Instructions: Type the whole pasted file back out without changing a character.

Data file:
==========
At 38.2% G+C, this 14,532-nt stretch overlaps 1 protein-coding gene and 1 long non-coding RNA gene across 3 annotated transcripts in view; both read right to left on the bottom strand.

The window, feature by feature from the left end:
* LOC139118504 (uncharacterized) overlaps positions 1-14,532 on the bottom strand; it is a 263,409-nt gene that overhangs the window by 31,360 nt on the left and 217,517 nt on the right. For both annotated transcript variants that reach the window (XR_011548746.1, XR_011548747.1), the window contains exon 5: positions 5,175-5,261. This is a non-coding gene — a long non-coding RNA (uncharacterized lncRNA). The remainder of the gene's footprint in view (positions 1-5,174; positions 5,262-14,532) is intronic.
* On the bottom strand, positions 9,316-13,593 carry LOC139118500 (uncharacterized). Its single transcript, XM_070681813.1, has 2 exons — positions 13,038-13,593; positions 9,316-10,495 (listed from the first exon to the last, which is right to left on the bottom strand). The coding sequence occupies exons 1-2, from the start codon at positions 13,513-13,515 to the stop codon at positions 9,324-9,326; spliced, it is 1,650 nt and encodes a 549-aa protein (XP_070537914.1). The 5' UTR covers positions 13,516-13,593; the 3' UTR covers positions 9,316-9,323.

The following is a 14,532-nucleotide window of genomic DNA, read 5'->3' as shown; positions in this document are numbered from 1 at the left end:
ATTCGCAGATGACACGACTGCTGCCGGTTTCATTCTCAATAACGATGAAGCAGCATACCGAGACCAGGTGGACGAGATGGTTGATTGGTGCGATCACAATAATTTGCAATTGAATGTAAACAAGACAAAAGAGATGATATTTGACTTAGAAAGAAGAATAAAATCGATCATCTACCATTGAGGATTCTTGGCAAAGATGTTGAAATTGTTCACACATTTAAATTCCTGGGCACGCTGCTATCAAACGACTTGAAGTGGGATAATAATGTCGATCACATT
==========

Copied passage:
At 38.2% G+C, this 14,532-nt stretch overlaps 1 protein-coding gene and 1 long non-coding RNA gene across 3 annotated transcripts in view; both read right to left on the bottom strand.

The window, feature by feature from the left end:
* LOC139118504 (uncharacterized) overlaps positions 1-14,532 on the bottom strand; it is a 263,409-nt gene that overhangs the window by 31,360 nt on the left and 217,517 nt on the right. For both annotated transcript variants that reach the window (XR_011548746.1, XR_011548747.1), the window contains exon 5: positions 5,175-5,261. This is a non-coding gene — a long non-coding RNA (uncharacterized lncRNA). The remainder of the gene's footprint in view (positions 1-5,174; positions 5,262-14,532) is intronic.
* On the bottom strand, positions 9,316-13,593 carry LOC139118500 (uncharacterized). Its single transcript, XM_070681813.1, has 2 exons — positions 13,038-13,593; positions 9,316-10,495 (listed from the first exon to the last, which is right to left on the bottom strand). The coding sequence occupies exons 1-2, from the start codon at positions 13,513-13,515 to the stop codon at positions 9,324-9,326; spliced, it is 1,650 nt and encodes a 549-aa protein (XP_070537914.1). The 5' UTR covers positions 13,516-13,593; the 3' UTR covers positions 9,316-9,323.

The following is a 14,532-nucleotide window of genomic DNA, read 5'->3' as shown; positions in this document are numbered from 1 at the left end:
ATTCGCAGATGACACGACTGCTGCCGGTTTCATTCTCAATAACGATGAAGCAGCATACCGAGACCAGGTGGACGAGATGGTTGATTGGTGCGATCACAATAATTTGCAATTGAATGTAAACAAGACAAAAGAGATGATATTTGACTTAGAAAGAAGAATAAAATCGATCATCTACCATTGAGGATTCTTGGCAAAGATGTTGAAATTGTTCACACATTTAAATTCCTGGGCACGCTGCTATCAAACGACTTGAAGTGGGATAATAATGTCGATCACATT